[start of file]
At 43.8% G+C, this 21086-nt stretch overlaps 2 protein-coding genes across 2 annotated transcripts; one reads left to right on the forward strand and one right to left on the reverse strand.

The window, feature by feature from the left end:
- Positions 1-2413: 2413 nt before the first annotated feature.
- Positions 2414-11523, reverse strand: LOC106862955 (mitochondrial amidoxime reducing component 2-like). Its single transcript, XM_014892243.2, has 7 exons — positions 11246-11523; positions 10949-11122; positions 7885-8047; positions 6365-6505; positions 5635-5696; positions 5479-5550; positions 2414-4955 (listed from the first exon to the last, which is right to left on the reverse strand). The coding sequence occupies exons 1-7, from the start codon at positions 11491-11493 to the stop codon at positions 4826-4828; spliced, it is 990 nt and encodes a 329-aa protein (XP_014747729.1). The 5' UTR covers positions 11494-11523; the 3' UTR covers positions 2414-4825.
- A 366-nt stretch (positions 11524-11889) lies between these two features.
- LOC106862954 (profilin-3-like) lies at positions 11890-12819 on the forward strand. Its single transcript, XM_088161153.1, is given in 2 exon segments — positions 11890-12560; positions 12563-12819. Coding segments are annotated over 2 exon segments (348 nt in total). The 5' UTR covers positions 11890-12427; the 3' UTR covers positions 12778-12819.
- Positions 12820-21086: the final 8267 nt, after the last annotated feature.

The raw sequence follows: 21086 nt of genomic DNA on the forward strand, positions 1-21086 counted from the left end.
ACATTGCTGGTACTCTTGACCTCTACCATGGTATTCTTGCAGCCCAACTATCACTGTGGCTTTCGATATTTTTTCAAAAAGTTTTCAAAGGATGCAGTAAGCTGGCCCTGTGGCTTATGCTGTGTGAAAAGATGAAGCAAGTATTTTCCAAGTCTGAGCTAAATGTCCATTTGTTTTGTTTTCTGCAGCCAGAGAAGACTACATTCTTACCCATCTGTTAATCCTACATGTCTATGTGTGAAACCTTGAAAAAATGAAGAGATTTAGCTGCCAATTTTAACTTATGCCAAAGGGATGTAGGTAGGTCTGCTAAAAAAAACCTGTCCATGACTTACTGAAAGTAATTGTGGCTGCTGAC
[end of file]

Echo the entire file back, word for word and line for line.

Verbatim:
At 43.8% G+C, this 21086-nt stretch overlaps 2 protein-coding genes across 2 annotated transcripts; one reads left to right on the forward strand and one right to left on the reverse strand.

The window, feature by feature from the left end:
- Positions 1-2413: 2413 nt before the first annotated feature.
- Positions 2414-11523, reverse strand: LOC106862955 (mitochondrial amidoxime reducing component 2-like). Its single transcript, XM_014892243.2, has 7 exons — positions 11246-11523; positions 10949-11122; positions 7885-8047; positions 6365-6505; positions 5635-5696; positions 5479-5550; positions 2414-4955 (listed from the first exon to the last, which is right to left on the reverse strand). The coding sequence occupies exons 1-7, from the start codon at positions 11491-11493 to the stop codon at positions 4826-4828; spliced, it is 990 nt and encodes a 329-aa protein (XP_014747729.1). The 5' UTR covers positions 11494-11523; the 3' UTR covers positions 2414-4825.
- A 366-nt stretch (positions 11524-11889) lies between these two features.
- LOC106862954 (profilin-3-like) lies at positions 11890-12819 on the forward strand. Its single transcript, XM_088161153.1, is given in 2 exon segments — positions 11890-12560; positions 12563-12819. Coding segments are annotated over 2 exon segments (348 nt in total). The 5' UTR covers positions 11890-12427; the 3' UTR covers positions 12778-12819.
- Positions 12820-21086: the final 8267 nt, after the last annotated feature.

The raw sequence follows: 21086 nt of genomic DNA on the forward strand, positions 1-21086 counted from the left end.
ACATTGCTGGTACTCTTGACCTCTACCATGGTATTCTTGCAGCCCAACTATCACTGTGGCTTTCGATATTTTTTCAAAAAGTTTTCAAAGGATGCAGTAAGCTGGCCCTGTGGCTTATGCTGTGTGAAAAGATGAAGCAAGTATTTTCCAAGTCTGAGCTAAATGTCCATTTGTTTTGTTTTCTGCAGCCAGAGAAGACTACATTCTTACCCATCTGTTAATCCTACATGTCTATGTGTGAAACCTTGAAAAAATGAAGAGATTTAGCTGCCAATTTTAACTTATGCCAAAGGGATGTAGGTAGGTCTGCTAAAAAAAACCTGTCCATGACTTACTGAAAGTAATTGTGGCTGCTGAC